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Scripture reflection: The Lord is Compassion and Love

 |  11 September 2017

Lectionary readings

First reading: Ecclesiasticus 27:30, 28:7.

Responsorial Psalm: Psalm 102(103):1-4, 9-12.

Second reading: Romans 14:7-9.

Gospel: Matthew 18:21-35.

Link to readings.


Our faith is based on a living covenant with the God of compassion and love. Christ invites us to be drawn deeper into the flow of this eternal covenant of love.

The first reading from the book of Ecclesiasticus urges us to let go of anger, hate and resentment. True forgiveness from our heart will set us free from these destructive urges.

Today's psalm is a song of thanks and celebration of God's healing love. God crowns us with a compassionate love that liberates us from fear and guilt.

St Paul, in his letter to the Romans (second reading), teaches us that as Christians, the life we live has a profound impact on others. We belong to the Lord both in life and in death.

The challenging parable on forgiveness in today's Gospel reminds us that God has an immense capacity to forgive us our sins. It is only if we choose not to forgive that we will cut ourselves off from the flow of compassion and love that comes from God.

In this coming week, let us pray for each other, that we might have the grace to be set free from anything that holds us back from fully embracing God's forgiveness.

Responsorial Psalm

Psalm 102 (103)

I prepare to pray by allowing myself to become still.

Perhaps I follow the rhythm of my breathing... the breath that gives me life and fills my being.

I begin the psalm by slowly reading and repeating the response with each in-breath I take, allowing these words to fill my mind: The Lord is compassion and love.

With tender care, I slowly read the rest of the psalm, pausing on a word or phrase to which I feel drawn.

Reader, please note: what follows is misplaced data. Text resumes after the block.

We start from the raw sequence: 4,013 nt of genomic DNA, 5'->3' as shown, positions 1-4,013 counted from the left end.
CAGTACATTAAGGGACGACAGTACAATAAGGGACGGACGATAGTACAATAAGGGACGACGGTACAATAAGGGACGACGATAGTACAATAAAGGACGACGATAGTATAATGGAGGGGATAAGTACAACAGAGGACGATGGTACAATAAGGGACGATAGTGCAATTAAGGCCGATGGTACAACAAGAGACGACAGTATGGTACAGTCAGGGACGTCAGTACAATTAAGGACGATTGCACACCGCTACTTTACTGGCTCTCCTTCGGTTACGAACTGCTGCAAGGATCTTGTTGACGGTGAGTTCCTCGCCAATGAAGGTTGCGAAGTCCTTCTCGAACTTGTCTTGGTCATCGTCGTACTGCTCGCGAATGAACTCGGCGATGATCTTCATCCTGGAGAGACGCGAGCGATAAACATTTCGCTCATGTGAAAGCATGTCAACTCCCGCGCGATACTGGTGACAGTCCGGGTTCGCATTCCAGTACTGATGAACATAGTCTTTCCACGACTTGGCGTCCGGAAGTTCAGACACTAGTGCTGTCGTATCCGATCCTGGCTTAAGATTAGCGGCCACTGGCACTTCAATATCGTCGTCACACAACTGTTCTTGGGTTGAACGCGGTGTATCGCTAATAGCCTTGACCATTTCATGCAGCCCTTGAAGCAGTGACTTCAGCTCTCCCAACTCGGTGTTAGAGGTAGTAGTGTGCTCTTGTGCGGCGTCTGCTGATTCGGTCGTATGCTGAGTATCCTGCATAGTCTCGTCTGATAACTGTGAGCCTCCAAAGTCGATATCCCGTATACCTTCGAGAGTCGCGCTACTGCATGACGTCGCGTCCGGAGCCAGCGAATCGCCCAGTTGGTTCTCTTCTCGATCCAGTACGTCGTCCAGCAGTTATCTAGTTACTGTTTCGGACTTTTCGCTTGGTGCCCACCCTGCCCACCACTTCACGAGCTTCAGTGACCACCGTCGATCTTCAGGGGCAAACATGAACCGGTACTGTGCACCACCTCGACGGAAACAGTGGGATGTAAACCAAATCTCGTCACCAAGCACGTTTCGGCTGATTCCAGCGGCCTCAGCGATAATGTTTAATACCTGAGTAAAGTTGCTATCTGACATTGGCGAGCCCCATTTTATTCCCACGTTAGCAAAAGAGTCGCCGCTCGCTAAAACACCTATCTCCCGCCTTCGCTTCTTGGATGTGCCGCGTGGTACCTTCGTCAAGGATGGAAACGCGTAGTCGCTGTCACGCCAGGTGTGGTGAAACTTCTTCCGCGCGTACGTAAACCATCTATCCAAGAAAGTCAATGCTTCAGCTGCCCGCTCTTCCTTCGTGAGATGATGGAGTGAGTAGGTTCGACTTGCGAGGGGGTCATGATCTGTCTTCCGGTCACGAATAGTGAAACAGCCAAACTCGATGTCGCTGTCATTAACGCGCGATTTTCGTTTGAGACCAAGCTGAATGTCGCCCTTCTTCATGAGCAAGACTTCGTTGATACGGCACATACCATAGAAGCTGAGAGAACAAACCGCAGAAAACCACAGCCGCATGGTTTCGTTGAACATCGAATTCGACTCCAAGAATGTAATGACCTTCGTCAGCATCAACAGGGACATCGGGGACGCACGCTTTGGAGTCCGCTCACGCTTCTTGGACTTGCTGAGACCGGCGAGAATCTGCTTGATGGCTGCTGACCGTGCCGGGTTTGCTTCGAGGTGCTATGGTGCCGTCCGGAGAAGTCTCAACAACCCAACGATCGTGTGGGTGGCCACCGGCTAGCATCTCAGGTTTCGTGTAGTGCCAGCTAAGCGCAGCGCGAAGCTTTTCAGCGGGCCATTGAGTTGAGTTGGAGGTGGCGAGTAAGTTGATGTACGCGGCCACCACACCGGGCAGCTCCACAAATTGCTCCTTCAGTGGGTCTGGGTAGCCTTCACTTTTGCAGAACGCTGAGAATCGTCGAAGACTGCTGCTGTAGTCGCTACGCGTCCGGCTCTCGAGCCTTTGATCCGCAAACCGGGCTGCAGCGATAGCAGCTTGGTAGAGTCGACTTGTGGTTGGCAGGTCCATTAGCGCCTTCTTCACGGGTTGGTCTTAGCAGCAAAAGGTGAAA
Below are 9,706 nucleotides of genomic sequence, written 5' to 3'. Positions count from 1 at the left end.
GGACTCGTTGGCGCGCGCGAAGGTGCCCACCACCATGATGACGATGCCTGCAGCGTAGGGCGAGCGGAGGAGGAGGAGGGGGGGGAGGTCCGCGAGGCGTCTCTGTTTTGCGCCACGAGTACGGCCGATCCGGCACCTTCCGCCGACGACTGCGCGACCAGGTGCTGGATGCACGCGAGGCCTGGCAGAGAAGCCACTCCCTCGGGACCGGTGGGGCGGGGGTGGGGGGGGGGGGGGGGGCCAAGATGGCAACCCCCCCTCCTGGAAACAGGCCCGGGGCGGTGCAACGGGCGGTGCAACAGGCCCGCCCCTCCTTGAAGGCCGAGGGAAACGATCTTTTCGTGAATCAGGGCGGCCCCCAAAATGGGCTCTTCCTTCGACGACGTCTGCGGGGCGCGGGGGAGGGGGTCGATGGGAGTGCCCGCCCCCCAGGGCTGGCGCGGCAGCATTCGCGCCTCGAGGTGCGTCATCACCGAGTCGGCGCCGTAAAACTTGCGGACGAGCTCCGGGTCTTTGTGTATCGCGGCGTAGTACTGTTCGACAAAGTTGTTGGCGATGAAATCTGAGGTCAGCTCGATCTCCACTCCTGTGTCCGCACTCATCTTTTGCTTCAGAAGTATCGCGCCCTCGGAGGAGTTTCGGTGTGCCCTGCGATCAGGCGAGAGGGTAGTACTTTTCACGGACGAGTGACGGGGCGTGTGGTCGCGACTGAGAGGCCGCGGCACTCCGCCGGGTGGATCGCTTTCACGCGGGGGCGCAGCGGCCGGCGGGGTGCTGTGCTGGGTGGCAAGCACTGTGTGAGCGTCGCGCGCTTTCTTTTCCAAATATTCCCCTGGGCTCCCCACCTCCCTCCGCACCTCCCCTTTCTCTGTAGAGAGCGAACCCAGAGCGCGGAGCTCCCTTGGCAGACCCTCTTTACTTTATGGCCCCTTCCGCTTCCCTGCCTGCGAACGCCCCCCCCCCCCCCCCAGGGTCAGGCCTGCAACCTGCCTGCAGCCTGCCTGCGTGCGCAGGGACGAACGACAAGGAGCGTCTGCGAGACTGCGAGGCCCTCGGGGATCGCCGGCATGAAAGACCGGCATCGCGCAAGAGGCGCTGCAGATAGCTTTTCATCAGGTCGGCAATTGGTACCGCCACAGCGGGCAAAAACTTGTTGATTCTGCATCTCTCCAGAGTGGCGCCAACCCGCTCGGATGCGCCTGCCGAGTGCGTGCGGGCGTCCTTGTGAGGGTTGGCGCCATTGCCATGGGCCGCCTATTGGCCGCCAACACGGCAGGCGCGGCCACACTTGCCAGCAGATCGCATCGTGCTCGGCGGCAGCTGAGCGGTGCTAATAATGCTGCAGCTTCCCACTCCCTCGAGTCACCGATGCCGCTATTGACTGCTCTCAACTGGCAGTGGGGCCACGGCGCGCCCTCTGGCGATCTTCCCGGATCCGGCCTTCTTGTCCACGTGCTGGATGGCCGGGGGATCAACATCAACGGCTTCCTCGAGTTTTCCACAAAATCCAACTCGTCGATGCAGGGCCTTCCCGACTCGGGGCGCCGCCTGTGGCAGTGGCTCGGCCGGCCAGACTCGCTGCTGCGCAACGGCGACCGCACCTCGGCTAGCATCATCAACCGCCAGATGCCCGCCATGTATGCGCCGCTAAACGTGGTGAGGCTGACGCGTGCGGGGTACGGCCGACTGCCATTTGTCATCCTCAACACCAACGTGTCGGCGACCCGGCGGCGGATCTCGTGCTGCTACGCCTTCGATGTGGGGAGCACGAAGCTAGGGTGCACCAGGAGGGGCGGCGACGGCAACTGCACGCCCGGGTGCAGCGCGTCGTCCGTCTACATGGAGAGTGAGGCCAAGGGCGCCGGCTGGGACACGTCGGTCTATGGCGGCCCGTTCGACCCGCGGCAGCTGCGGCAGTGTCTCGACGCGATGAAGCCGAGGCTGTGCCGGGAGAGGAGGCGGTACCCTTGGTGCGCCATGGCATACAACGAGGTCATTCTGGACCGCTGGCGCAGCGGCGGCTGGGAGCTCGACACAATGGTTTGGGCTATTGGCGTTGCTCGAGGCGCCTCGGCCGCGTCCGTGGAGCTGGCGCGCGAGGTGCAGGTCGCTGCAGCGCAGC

This might bring to mind an image, emotion or memory.

I spend time with that moment, sharing my thoughts with God.

Perhaps I return again and again to the words of the response, The Lord is compassion and love, or to other phrases from the psalm. I pray these words like a mantra,

bringing me back to the Lord when my mind wanders.

When I feel ready, I thank God in my own words for the blessings in my life. I bring my time of prayer to a close, saying Glory be to the Father...


Matthew 18: 21-35

I read the Gospel through slowly.

How does this teaching on forgiveness make me feel?  What questions does it stir in me?

Are there times when I have struggled to forgive others?

Has someone found it hard to forgive me? I talk to God about this.

I read the Gospel again, and this time I imagine seeing Peter and Jesus talking like close friends. What do I notice?

Why does Jesus put so much importance on forgiveness? How important is forgiveness and compassion in my life?

I talk to Jesus as I would to a close friend about this parable. I listen to what Jesus says to me. In time I finish my prayer, saying Our Father...


Prepared by St Beuno's Outreach in the Diocese of Wrexham


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